Only a small minority think those who WFH are less productive – most people disagree with this view, regardless of politics, age or seniority. And there is a perception that the media exaggerates the negative impacts of WFH
- Two-thirds (65%) of London workers disagree that people who work from home don’t work as hard as those who commute to a workplace, compared with 16% who agree with this view.
- Most senior managers (57%) reject the idea that WFH means not working as hard, and even those who are in their workplace five or more days a week are slightly more likely to disagree (38%) than agree with this view (31%).
- Looked at by political support, 2019 Conservative voters are twice as likely to disagree than agree with the idea that home-workers are less hard-working (54% vs 25%), while Labour voters are more than six times as likely to (74% vs 11%).
- And six in 10 (59%) London workers agree the media often exaggerates the negative impacts of working from home – a view shared by majorities of voters of both main parties (Lab: 64% vs Con: 57%). One in 10 (11%) workers disagree with this view.
People also find it easier to work from home rather than their workplace – but their love of WFH is not down to a hatred of the office, with most still feeling positive about going into their traditional place of work in the capital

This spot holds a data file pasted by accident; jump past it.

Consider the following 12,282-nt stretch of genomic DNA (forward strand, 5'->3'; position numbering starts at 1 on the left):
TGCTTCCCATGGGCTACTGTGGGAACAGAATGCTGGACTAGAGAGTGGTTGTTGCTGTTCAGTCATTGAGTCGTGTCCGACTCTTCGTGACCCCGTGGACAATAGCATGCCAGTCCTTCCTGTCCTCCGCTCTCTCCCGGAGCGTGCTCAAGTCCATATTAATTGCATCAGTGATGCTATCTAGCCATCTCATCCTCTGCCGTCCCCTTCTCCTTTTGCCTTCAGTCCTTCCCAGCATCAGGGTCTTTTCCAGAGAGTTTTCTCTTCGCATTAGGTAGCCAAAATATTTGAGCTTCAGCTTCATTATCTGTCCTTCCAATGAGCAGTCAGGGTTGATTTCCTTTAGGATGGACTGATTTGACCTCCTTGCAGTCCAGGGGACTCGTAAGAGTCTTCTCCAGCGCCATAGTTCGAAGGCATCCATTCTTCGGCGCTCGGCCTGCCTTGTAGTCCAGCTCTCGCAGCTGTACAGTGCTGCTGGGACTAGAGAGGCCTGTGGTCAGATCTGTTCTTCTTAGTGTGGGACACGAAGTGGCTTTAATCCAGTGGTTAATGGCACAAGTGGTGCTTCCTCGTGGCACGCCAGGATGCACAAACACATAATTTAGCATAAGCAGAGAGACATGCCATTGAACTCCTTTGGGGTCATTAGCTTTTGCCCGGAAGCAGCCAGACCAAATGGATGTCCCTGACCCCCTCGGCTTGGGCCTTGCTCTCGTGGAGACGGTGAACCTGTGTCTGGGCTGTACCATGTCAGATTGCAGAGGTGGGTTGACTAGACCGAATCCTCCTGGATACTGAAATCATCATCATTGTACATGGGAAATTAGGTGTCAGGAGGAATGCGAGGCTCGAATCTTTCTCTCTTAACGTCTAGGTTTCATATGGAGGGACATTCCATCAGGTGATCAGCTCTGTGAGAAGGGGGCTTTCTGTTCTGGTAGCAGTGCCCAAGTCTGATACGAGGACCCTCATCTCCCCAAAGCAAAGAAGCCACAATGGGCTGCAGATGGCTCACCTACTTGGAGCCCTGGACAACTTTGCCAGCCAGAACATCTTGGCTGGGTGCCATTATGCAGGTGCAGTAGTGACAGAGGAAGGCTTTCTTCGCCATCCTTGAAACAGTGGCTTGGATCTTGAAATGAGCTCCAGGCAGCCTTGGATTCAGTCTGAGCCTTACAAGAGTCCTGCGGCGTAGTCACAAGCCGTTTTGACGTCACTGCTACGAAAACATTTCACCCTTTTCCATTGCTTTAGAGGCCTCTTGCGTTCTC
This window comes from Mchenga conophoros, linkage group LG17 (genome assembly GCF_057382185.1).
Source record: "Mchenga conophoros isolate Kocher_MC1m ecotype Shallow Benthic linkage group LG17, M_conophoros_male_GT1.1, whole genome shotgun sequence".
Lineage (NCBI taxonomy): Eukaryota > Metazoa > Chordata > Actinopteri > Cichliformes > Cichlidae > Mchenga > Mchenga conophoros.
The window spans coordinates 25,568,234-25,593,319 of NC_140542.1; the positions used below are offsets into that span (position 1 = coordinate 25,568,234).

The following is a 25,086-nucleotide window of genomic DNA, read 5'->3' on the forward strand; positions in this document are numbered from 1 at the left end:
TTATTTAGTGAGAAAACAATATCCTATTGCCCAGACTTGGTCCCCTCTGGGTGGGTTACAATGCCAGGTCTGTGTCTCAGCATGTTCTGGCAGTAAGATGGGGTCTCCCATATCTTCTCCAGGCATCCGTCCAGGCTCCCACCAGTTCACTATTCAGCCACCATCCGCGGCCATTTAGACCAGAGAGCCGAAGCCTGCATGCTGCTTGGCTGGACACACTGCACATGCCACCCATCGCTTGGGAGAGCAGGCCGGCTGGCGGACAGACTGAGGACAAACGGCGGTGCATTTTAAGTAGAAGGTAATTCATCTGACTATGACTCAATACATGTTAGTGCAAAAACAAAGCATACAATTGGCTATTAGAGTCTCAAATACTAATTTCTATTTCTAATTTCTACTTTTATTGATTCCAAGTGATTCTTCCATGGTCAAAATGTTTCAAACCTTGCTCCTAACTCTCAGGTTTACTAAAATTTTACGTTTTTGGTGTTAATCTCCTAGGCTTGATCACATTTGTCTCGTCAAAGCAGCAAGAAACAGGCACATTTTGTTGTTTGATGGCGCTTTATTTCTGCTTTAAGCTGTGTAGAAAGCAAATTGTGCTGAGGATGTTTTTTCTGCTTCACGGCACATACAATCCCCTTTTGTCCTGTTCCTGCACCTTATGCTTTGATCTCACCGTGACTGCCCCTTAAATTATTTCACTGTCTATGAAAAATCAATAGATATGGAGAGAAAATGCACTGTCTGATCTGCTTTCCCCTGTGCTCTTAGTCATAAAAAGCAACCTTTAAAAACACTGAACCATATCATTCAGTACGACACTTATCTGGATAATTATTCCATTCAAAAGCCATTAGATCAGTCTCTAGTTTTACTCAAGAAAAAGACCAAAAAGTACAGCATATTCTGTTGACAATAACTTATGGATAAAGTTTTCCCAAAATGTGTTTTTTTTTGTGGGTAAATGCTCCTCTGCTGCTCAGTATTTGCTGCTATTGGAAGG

- Among those who are in their London workplace at least a day a week, only 13% say they’re finding it difficult to work from there, with the cost (65%) and length (61%) of their commute the top reasons they are struggling.
- 57% of London workers say they feel positive about working from their workplace in the capital, compared with 15% who feel negative about doing so. Among those who are experiencing positives, being able to see and meet more people is the top reason given (57%).
But still, people are not keen on being forced back to their workplaces, nor on being paid less for WFH
- Just 16% of London workers say they’d feel positive about being required to work more days a week at their workplace in the capital – far lower than the 58% who say they’d feel negative.
- Workers in the capital are much more likely to disagree (66%) than agree (18%) with employers being able to pay home-workers less than those who go into the workplace. Even people who go into their workplace every day of the week are more likely to reject (42%) than support (32%) this idea, while majorities of both Labour (74%) and Conservative (53%) voters are against it.